My in-laws’ visit to the States is nearing the end. Eleven more days before they depart. It has been relatively calm compared to their last visit two years ago, as Bob has listened to me and tried not to react to his mother’s constant pestering and endless complaints of various things that he has not done right in life. Trust me that it has been very hard to do and he has been restraining his tongue the best he can. I am very proud of him for being respectful to his parents even though they yell at him a lot. His mom really knows how to push his button. The two of them are still displeased that he went against their wishes to marry me, and think that even if he didn’t marry me, he’d still have these same babies with another woman. I don’t know how that’d work in their minds, but whatever. He just doesn’t fight back as much anymore. It isn’t worth it. I don’t understand most of the things they talk about in Tamil anyways.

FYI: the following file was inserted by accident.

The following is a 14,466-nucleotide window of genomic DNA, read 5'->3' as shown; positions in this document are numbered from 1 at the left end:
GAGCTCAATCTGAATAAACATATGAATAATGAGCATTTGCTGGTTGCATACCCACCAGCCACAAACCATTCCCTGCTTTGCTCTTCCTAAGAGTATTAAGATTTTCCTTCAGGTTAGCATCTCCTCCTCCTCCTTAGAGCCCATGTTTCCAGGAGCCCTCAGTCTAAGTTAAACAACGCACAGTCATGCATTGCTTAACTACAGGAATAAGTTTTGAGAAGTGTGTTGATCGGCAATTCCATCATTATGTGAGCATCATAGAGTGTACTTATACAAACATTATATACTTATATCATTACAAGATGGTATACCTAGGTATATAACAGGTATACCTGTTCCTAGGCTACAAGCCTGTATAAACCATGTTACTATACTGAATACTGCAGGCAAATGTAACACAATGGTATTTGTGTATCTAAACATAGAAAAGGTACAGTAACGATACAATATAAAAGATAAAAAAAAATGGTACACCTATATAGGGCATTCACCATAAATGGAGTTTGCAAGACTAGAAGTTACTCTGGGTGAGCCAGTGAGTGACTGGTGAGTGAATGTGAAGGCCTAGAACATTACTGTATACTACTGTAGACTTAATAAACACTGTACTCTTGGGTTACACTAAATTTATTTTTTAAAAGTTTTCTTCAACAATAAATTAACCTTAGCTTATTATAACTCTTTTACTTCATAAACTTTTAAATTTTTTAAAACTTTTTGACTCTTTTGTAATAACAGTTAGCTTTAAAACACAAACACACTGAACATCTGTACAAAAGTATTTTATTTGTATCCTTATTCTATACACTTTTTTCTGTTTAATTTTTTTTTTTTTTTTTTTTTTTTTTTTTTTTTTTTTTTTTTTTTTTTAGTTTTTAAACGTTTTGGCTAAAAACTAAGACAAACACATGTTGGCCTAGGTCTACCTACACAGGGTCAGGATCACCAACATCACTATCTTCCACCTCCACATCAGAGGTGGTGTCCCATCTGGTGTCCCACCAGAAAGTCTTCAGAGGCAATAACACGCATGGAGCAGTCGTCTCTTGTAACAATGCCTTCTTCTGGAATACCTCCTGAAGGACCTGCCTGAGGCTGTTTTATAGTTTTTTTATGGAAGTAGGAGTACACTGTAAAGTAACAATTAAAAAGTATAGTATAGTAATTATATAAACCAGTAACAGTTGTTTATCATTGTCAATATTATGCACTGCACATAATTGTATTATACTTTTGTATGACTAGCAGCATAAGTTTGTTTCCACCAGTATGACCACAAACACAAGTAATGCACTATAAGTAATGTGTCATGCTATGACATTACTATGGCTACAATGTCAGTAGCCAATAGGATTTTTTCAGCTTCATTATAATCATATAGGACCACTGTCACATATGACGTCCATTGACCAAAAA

Today I want to talk about disrespect. Bob has these relatives who live about 45 minute away. We had already visited them a couple of weeks prior, but my mother-in-law wanted to invite them over for Saturday lunch because the relative mentioned how she would love to eat this one dish made by my mother-in-law. Since my in-laws only have two weekends left, Bob told her not to invite these relatives over because entertaining someone over the weekend takes a lot of work and energy. We would still need to take them to Indian grocery store 40 minutes away, and my mother-in-law also wanted to go visit Cos.tco and a dollar store. The timing just doesn’t always work if we pack so much in as my in-laws only eat at home and won’t visit a restaurant. . Having these relatives that we had already visited over for lunch just added to the pressure of timing. But alas, she did invite them despite Bob’s opposition. On Saturday, prior to the relatives’ visit, my mother-in-law told me that these relatives were bringing their own paper plates. She explained that they had paper plates left from their son’s birthday party. Since we have babies, they didn’t want to burden us more by making us wash more dishes. Well, the true and unspoken reason was totally different. These relatives, in particular the wife, are strict Hindu Brahmin who only trust vegetarian food prepared at home. They wanted to avoid using our plates fearing that these plates have touched meat before. But I felt disrespected by this behavior. They were coming to eat the food that was prepared at our home but they didn’t have the decency to use our plates and utensils. I had never seen such behavior and was quite appalled by it. These relatives showed up with paper plates and disposable utensils. Even the mother-in-law of the wife was scolding her for bringing her own plates rather than using the host’s plates. The daughter-in-law was defending herself saying that she had learned it from her grandmother and couldn’t help it. I remained courteous throughout the whole visit but I did feel a little insulted and disrespected watching them whip out and eat off of their own paper plates.